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For a long time, Jayne Bloch and her husband had been thinking about starting a family tradition with her two young children: lighting candles every Friday night. They finally started -- the first Friday evening after September 11th.
"Lighting the candles was suddenly more meaningful," says Bloch, a New York City psychoanalyst. "It was a way for us to reflect as a family on all of the things we were grateful for, and to pray for the people who had been personally devastated by the tragic events of Sept. 11th." The family's weekly candle-lighting also "gives the kids a chance to share their thoughts and feelings in a safe environment," Bloch adds.
During this time when national and world events spiral out of our control and anxiety is on the rise, it's particularly important for home to be a sanctuary, says Dr. Raymond Guarendi, a clinical psychologist and author of Back to the Family: How to Encourage Traditional Values in Complicated Times. Starting new family traditions -- or reinventing old ones -- is a wonderful way to help your family feel safe, move forward, and celebrate all that's good in the world. Plus, you continue to create happy memories during difficult times.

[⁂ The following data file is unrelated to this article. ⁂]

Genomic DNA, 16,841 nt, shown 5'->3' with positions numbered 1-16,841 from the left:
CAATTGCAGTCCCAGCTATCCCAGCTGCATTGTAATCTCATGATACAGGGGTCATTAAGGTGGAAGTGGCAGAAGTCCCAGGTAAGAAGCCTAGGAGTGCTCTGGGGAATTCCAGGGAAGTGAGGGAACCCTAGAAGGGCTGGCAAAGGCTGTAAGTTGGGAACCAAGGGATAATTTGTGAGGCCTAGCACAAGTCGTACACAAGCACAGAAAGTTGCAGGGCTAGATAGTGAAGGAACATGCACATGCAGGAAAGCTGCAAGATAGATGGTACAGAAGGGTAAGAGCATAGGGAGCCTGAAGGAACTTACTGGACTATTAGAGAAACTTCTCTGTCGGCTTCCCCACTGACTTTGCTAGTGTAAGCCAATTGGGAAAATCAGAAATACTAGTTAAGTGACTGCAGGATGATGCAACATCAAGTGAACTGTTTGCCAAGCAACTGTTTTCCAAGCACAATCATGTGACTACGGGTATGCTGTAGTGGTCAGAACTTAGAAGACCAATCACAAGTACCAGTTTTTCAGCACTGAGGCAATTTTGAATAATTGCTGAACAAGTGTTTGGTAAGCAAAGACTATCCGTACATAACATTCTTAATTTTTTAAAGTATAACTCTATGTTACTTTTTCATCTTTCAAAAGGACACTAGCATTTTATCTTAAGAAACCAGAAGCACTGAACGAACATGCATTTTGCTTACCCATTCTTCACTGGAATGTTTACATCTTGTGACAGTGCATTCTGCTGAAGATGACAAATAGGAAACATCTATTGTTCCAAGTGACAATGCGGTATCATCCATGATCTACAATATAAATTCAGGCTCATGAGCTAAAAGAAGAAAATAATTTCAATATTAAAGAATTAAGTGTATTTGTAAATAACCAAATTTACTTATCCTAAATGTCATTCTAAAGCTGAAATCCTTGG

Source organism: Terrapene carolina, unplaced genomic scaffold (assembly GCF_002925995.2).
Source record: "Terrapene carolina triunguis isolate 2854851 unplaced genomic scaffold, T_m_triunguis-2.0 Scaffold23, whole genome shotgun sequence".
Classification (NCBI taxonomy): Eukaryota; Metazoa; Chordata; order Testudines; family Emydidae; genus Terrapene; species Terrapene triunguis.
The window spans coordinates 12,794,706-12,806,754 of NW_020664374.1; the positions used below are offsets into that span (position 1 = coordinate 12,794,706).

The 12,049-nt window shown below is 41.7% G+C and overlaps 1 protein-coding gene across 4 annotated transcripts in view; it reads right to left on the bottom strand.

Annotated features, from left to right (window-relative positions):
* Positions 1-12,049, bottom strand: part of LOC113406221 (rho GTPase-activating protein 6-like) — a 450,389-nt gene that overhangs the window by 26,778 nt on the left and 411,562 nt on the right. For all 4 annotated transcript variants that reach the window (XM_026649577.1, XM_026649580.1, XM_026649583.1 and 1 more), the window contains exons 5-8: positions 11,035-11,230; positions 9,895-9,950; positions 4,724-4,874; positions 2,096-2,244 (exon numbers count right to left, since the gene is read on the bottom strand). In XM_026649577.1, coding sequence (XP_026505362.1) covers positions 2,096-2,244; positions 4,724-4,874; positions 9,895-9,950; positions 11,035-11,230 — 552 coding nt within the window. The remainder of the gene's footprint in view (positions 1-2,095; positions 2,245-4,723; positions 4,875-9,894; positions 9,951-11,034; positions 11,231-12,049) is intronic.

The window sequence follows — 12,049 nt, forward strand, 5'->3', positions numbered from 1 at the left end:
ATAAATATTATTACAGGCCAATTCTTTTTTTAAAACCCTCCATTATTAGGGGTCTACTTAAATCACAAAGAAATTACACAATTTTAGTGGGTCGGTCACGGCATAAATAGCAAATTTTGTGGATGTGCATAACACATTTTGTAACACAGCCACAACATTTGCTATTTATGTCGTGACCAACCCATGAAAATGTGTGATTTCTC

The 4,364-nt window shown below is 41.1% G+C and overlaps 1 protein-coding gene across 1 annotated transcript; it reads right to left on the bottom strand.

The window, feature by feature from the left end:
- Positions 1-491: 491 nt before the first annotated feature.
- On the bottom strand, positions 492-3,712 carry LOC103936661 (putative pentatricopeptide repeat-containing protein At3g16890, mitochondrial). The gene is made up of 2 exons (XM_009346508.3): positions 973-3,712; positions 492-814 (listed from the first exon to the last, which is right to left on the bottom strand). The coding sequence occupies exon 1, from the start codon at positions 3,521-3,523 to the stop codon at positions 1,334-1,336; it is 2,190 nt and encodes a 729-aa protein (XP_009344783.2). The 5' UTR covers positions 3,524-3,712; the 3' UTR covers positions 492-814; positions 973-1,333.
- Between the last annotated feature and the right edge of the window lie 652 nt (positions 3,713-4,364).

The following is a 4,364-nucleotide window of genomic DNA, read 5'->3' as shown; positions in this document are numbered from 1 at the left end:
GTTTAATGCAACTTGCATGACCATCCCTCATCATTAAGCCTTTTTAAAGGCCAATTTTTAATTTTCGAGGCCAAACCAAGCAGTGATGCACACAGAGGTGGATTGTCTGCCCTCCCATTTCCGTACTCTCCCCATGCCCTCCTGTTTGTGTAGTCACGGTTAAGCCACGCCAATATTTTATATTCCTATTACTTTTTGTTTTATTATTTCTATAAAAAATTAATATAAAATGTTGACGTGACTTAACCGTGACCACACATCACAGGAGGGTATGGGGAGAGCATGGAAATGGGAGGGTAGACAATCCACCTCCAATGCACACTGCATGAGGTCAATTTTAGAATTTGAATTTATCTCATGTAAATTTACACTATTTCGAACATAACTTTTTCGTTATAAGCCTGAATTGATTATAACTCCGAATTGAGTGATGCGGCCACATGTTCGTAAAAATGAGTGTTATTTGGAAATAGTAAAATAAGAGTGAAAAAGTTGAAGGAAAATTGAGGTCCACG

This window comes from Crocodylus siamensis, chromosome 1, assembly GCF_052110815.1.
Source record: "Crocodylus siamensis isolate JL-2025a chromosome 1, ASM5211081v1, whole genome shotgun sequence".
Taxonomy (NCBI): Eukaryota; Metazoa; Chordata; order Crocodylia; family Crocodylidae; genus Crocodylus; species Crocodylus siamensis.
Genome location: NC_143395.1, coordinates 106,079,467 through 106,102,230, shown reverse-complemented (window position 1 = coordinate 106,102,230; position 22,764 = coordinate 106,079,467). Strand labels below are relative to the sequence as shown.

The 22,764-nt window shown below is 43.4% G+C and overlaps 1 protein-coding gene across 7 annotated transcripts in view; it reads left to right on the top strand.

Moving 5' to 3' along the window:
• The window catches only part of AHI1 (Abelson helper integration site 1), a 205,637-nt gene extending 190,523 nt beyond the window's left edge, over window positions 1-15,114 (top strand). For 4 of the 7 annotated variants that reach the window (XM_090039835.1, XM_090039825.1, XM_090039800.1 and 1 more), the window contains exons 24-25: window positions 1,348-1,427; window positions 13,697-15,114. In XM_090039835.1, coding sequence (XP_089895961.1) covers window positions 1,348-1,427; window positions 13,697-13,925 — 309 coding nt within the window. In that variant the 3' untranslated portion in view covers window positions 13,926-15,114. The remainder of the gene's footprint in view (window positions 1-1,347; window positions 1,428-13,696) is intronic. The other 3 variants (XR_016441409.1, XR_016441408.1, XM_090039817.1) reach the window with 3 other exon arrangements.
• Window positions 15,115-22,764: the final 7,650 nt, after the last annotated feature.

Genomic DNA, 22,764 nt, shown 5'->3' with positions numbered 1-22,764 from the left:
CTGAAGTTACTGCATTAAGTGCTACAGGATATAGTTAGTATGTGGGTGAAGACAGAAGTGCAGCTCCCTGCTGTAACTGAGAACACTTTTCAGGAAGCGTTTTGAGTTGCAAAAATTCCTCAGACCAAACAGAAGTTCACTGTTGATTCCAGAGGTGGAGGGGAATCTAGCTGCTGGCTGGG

"Family traditions are the glue that keeps families together and a safety net when the world seems like it's falling apart," says Guarendi, a father of ten. "Kids come to count on them because they want and need the continuity and stability in rituals."
As we begin the holiday season, it's the perfect time to focus on the real meanings of the holidays and get back to basics with family traditions, adds Meg Cox, author of The Heart of the Family: Searching America for New Traditions that Fulfill Us. "We all really need a Thanksgiving right now," says Cox, a mother of one in Princeton, N.J. "Whenever you have a loss you have to regroup and celebrate what you have."
Although, some people may not feel like celebrating right now, continuing with holiday traditions can be the beginning of healing. "Rituals help heal the pain of life's greatest tragedies" by providing a sense of comfort, Cox says.